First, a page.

Mechanical carburetors have been around for over a century and are tried and true, offering the ability for field repairs if necessary. Carbs are also cheaper to buy and repair and don't need to rely on an expensive computer to make decisions for it, and the aftermarket is filled with interesting options.
Carbs also give your rig a sense of character as it coughs and sputters in the cold mornings, on steep inclines, or at altitude. It's the smell of fuel in your garage and unburned hydrocarbons wafting through the air on a hot day that help to let you know you are alive.
Those intricacies aside, a carburetor is perfect for those who lack a knowledge of electronics, and are ideal for those who want to plumb in nitrous, but don't want to mess with tuning and ECU calibration. And for those of you who like to play in the mud, a carb isn't going to leave you stranded in the moisture and muck.
While you may want EFI on your daily driver, nothing is more rewarding than getting your carb working again out on the trail after it sputters to silence. Hey wasn't it just running 10 minutes ago? If you like challenges and character or are on a budget, a carburetor is for you.
-Sean P. Holman
This ATS turbo, like many other aftermarket turbos will actually improve fuel economy than
Turbochargers are driven by exhaust gases as they exit the combustion chamber. As these gases are channeled away from the head, special ducting forces them through a turbine wheel, which is connected to a fan designed to compress intake air prior to the combustion chamber. So when you stop and think about it, turbochargers actually salvage energy that would otherwise go to waste.
The opposite is true for superchargers. A supercharger requires a mechanical connection to the engine crankshaft. Initially, this method creates drag on the engine-drag that must first be overcome to produce additional power. Once the drag is overcome, superchargers are limited by engine speed and drive pulley ratios. Turbochargers, on the other hand, are only limited by volumetric physics. In other words, the more exhaust gas you force through the hot side of a turbo, the faster it will spin, and the faster it spins, the more volume of compressed air it will produce.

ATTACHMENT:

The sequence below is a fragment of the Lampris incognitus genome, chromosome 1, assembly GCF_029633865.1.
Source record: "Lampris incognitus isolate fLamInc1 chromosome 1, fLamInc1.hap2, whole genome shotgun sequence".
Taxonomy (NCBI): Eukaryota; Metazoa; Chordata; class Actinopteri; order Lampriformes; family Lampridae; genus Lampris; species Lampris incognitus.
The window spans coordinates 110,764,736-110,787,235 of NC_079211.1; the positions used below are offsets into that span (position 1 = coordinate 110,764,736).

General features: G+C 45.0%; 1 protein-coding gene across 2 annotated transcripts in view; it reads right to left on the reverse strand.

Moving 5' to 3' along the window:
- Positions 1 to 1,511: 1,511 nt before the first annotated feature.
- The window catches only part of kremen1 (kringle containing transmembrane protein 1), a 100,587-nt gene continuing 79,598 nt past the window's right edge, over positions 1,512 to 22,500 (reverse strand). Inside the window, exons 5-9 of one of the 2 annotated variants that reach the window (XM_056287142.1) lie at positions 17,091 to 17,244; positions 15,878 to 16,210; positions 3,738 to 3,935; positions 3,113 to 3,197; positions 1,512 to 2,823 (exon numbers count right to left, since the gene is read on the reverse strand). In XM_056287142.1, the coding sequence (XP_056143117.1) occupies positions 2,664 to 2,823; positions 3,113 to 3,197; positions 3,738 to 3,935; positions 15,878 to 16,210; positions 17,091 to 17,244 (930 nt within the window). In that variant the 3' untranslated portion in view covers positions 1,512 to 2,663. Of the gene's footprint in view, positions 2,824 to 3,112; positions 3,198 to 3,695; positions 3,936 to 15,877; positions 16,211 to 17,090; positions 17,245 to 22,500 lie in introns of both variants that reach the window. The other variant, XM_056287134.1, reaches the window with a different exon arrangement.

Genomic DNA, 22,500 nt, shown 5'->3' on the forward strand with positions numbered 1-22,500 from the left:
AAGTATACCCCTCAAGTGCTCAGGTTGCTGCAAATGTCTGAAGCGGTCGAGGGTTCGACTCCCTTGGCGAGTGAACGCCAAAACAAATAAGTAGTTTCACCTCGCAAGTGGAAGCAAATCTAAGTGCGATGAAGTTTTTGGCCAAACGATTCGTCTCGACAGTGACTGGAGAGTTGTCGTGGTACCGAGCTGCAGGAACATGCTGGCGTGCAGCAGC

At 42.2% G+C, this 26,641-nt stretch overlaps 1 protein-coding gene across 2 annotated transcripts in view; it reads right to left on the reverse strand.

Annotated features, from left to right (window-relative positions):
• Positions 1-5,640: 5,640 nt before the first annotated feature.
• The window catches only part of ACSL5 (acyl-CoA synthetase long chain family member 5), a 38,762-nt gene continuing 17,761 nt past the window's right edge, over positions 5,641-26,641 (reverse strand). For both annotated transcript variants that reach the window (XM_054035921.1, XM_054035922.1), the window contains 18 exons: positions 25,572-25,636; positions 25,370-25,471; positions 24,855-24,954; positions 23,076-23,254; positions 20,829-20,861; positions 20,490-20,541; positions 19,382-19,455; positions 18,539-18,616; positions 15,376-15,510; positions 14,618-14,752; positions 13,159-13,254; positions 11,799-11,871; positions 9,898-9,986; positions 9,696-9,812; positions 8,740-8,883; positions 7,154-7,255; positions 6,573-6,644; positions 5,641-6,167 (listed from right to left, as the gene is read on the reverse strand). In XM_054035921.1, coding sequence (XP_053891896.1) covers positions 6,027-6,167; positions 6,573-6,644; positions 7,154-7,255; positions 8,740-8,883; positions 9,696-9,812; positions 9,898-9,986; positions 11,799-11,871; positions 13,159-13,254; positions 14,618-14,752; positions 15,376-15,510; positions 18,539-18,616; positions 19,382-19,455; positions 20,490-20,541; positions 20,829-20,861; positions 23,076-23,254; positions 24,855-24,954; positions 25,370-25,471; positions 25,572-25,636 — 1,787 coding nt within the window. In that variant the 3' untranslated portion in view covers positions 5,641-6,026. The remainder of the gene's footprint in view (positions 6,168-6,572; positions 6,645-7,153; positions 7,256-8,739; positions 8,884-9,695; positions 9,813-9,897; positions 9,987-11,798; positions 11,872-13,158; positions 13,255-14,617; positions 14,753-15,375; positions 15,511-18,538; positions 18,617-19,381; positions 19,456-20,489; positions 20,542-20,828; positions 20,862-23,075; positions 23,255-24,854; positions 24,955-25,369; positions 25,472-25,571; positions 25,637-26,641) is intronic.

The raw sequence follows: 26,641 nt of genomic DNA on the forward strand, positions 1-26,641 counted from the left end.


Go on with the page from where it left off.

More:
A supercharger may swallow a few horsepower because it's engine-driven, but it more than m
Superchargers Blow Turbos Away
Superchargers and turbochargers are actually quite similar in that they are both forced-induction systems that compress air and force more air molecules into your engine's combustion chambers. The result is that by forcing the air into the cylinders, instead of relying on the air being sucked in naturally by the pumping action of the pistons, the engine can burn more fuel per power stroke. This means a significant increase in power. We're talking increases in the 30-percent-and-up range. Both the supercharger and turbocharger may both be forced-air-induction systems that generate the same result, but they accomplish that end in very different ways, and the supercharger rules.
A supercharger and turbocharger are similar in price, and depending on the amount of boost and the engine they're installed on, they are also comparable when it comes to the increase in power. The difference is in how that power is delivered. Superchargers typically deliver power smoothly because they are connected directly to the engine crankshaft via a pulley. Turbochargers are notorious for lag because they have to spool up before the boost is delivered to the engine. Bigger turbos have more lag than smaller turbos. The result can be a sudden hit of power, which may be big fun when you're showing off to your friends, but it can be hard on drivetrain components and a real pain in the neck when you're trying to carefully tow a trailer or power over an obstacle.
Another reason why the supercharger slaps down the turbo is reliability. The exhaust that drives the turbo is, as you can expect, very hot. This means the turbo itself gets very hot. This is why shutting off a turbocharged engine after hard use is a bad idea. The stored heat in the turbo can literally bake the oil around the bearings. This can cause extensive damage. Who wants to babysit a turbo and wait for it to cool down? Now, there are aftermarket companies that make electronic devices that monitor turbo temperature and keep the engine running until the turbo cools, but these add even more expense to the cost of the system.
Ultimately, the supercharger is the best. It has a broad powerband and because it has fewer components than a turbo, it is far easier to install.